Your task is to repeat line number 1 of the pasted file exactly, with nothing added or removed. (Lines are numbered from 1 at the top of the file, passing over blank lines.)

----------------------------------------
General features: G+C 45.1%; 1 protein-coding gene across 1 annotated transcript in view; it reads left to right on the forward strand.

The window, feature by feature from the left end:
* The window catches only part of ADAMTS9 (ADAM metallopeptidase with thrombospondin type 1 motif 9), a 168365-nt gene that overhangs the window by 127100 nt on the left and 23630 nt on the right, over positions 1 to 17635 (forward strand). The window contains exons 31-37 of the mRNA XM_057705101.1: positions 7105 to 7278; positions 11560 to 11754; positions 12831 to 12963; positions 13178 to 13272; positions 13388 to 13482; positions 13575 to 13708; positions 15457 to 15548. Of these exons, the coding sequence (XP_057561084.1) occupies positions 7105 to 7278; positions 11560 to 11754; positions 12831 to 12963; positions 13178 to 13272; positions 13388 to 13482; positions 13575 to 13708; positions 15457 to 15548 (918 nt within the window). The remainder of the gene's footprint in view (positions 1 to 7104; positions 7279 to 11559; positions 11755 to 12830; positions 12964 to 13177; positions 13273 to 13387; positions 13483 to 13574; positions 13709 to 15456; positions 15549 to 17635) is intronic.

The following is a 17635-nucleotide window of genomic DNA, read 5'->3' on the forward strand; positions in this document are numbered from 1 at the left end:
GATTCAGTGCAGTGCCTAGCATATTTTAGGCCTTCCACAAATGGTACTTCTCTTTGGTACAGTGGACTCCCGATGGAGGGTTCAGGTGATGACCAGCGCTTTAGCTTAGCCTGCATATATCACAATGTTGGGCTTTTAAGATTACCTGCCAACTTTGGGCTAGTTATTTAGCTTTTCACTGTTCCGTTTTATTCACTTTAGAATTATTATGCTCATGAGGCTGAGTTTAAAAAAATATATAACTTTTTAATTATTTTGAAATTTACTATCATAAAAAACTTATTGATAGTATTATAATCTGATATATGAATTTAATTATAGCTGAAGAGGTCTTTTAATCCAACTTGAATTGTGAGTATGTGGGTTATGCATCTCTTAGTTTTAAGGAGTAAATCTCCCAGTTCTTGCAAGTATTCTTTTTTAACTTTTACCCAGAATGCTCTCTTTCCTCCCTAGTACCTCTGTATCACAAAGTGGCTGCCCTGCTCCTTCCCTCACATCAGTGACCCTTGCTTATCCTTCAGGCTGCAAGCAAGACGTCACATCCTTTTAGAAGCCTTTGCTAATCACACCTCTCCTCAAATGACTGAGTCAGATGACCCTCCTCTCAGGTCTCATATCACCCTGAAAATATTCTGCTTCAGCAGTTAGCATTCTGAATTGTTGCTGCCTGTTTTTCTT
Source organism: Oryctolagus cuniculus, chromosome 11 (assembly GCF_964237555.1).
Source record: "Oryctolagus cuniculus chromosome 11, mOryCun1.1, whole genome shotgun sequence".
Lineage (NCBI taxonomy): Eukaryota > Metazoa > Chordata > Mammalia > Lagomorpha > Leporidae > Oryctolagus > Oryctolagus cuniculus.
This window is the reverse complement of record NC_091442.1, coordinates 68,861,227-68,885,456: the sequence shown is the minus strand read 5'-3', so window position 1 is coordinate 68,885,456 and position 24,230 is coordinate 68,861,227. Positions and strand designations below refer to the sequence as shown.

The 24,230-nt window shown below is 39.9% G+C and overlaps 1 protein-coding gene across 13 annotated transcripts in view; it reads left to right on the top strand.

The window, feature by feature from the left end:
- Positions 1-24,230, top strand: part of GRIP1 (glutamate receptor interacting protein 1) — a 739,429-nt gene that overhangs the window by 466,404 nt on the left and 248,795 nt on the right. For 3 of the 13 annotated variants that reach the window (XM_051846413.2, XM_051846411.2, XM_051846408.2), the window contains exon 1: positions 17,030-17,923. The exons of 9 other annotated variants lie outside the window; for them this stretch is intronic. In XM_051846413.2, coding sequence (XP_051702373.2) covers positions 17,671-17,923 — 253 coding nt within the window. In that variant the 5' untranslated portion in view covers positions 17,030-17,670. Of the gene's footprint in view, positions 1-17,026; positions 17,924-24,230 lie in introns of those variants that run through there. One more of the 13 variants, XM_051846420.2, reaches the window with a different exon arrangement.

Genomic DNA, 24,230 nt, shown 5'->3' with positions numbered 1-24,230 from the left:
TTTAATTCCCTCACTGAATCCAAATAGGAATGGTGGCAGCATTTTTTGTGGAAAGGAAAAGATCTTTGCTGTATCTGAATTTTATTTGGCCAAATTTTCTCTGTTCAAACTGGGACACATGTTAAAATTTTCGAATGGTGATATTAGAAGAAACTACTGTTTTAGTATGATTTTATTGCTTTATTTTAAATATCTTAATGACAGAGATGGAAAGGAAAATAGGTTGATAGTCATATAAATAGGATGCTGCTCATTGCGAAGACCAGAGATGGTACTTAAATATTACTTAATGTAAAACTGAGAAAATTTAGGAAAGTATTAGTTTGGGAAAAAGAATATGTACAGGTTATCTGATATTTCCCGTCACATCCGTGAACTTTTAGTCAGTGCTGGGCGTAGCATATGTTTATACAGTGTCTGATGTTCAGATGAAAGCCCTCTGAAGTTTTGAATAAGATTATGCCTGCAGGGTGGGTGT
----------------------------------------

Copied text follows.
General features: G+C 45.1%; 1 protein-coding gene across 1 annotated transcript in view; it reads left to right on the forward strand.